|Publication number||US7944868 B2|
|Application number||US 11/935,648|
|Publication date||May 17, 2011|
|Filing date||Nov 6, 2007|
|Priority date||Dec 4, 2006|
|Also published as||CN101379768A, CN101379768B, US20080130541, WO2008070497A1|
|Publication number||11935648, 935648, US 7944868 B2, US 7944868B2, US-B2-7944868, US7944868 B2, US7944868B2|
|Inventors||Ravidranath Kokku, Vishnu Navda, Samrat Ganguly|
|Original Assignee||Nec Laboratories America, Inc.|
|Export Citation||BiBTeX, EndNote, RefMan|
|Patent Citations (25), Non-Patent Citations (6), Referenced by (3), Classifications (21), Legal Events (3)|
|External Links: USPTO, USPTO Assignment, Espacenet|
This application claims the benefit of U.S. Provisional Application No. 60/868,416 filed Dec. 4, 2006, the disclosure of which is herein incorporated by reference.
The present invention relates to power management in wireless local area networks (WLANs), and more particularly to a dynamic per-client power management in WLANs.
Wireless local area network (WLAN) is an important technology, for providing Internet access to users. Managed WLANs refer to deployments in which all access points (APs) are under the same administrative domain. Example of such managed WLANs include small-range corporate networks and campus networks, hot-spot networks, such as T-mobile, and city-wide networks, such as Google's Wifi, MIT's roofnet, and Houston's urban network. In order to provide maximal coverage, such networks often contain multiple APs with overlapping transmission and frequency ranges. While coverage depends on the transmission ranges of the APs, the performance of each AP depends on the inference ranges of neighboring APs. Greater overlap of interference and transmission ranges can lead to increased contention for transmission channels and increased packet collisions. As a result, in a dense deployment of APs for maximal coverage, each AP often operates at sub-optimal performance due to interference from neighboring APs, thereby reducing overall network throughput.
Conventional approaches for mitigating interference and improving spatial reuse (i.e., increasing the number of simultaneous AP-client transmissions) include using non-overlapping transmission channels for interfering APs, and tuning each AP's transmission power to an optimum level. The approach of using non-overlapping transmission channels suffers from a scarcity of non-overlapping channels in the 802.11a/b/g standard, which is commonly used for WLANs. The approach of tuning each AP's transmission power level to an optimum level requires an AP to use the same power level to transmit to all of its clients.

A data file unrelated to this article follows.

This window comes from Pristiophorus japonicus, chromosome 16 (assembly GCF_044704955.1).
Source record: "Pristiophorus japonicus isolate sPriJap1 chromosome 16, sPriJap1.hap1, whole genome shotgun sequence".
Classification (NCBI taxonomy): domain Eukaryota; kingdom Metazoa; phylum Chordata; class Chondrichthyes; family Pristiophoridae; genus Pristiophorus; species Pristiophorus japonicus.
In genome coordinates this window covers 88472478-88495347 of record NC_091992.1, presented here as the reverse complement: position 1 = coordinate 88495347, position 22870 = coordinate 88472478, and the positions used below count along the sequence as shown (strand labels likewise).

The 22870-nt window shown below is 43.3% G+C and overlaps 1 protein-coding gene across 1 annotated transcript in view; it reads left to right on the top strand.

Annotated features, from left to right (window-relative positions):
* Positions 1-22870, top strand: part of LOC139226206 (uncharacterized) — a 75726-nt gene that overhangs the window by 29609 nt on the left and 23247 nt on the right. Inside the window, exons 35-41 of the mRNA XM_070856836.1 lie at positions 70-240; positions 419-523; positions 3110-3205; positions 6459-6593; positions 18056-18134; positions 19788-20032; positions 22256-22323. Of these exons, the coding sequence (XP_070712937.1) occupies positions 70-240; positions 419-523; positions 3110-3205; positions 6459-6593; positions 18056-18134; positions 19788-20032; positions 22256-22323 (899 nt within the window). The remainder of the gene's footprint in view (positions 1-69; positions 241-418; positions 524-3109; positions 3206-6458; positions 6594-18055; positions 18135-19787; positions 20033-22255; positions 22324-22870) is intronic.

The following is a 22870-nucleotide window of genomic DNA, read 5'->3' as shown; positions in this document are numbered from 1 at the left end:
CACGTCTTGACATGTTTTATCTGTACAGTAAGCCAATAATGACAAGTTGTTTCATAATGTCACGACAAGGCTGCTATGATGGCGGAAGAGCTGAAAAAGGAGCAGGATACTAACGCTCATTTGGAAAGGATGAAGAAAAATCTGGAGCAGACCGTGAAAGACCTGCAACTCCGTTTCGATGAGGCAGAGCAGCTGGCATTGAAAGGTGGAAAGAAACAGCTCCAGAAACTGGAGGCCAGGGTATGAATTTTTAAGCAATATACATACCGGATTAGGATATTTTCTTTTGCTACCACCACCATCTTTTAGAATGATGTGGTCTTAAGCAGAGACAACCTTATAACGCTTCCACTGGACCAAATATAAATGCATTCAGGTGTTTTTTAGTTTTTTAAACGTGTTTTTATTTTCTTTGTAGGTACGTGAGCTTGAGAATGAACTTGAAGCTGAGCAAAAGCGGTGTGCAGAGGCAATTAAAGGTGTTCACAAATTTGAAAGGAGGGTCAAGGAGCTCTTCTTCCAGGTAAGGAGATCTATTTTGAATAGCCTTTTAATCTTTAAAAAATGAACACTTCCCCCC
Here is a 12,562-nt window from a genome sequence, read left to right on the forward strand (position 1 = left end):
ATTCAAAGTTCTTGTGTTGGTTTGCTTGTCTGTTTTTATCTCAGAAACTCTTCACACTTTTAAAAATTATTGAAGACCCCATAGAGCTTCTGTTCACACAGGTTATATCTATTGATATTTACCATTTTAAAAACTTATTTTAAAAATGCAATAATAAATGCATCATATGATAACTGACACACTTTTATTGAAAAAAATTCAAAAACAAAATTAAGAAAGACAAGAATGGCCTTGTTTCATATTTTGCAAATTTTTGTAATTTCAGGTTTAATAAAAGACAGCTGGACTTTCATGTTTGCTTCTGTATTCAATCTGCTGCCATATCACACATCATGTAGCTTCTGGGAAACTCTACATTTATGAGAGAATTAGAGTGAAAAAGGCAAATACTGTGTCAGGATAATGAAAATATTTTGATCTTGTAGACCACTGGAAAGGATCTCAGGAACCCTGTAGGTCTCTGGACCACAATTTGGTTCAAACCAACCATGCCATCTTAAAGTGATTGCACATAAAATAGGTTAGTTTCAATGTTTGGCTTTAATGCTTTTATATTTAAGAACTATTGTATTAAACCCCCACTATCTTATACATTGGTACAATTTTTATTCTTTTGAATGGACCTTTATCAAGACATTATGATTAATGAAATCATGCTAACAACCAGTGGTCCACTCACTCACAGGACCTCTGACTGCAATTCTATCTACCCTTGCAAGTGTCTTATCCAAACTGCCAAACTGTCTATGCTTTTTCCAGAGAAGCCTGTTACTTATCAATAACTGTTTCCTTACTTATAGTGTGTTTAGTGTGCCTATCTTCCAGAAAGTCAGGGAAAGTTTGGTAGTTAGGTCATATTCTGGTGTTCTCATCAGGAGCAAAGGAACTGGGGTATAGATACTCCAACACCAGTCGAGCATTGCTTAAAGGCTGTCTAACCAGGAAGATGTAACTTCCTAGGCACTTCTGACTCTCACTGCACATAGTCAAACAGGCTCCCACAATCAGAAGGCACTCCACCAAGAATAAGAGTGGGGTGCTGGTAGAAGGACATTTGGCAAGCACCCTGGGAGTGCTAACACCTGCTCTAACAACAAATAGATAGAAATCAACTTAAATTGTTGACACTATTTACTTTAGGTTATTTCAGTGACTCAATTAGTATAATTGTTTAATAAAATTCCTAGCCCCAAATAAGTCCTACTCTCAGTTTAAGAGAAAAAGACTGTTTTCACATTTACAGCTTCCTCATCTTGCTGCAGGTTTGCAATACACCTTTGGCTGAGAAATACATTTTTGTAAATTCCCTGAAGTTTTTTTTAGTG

The present invention is directed to a system and method that provide improved spatial reuse in a wireless local area network (WLAN) by dynamically tuning an access point's (AP) transmission power on a per-client basis. According to embodiments of the present invention, APs can transmit data packets to a client at the lowest transmission power at which the client can successfully receive the data packets.
According to one embodiment of the present invention, an AP in a WLAN services multiple clients. The AP associates each of its clients with a minimum power level. The AP transmits data packets, at each of multiple scheduled power levels, to clients associated with a minimum power level that is less than the scheduled power level. The AP can also generate refinement hints for adjusting the schedule of power levels, and upgrade the minimum power levels associated with its clients.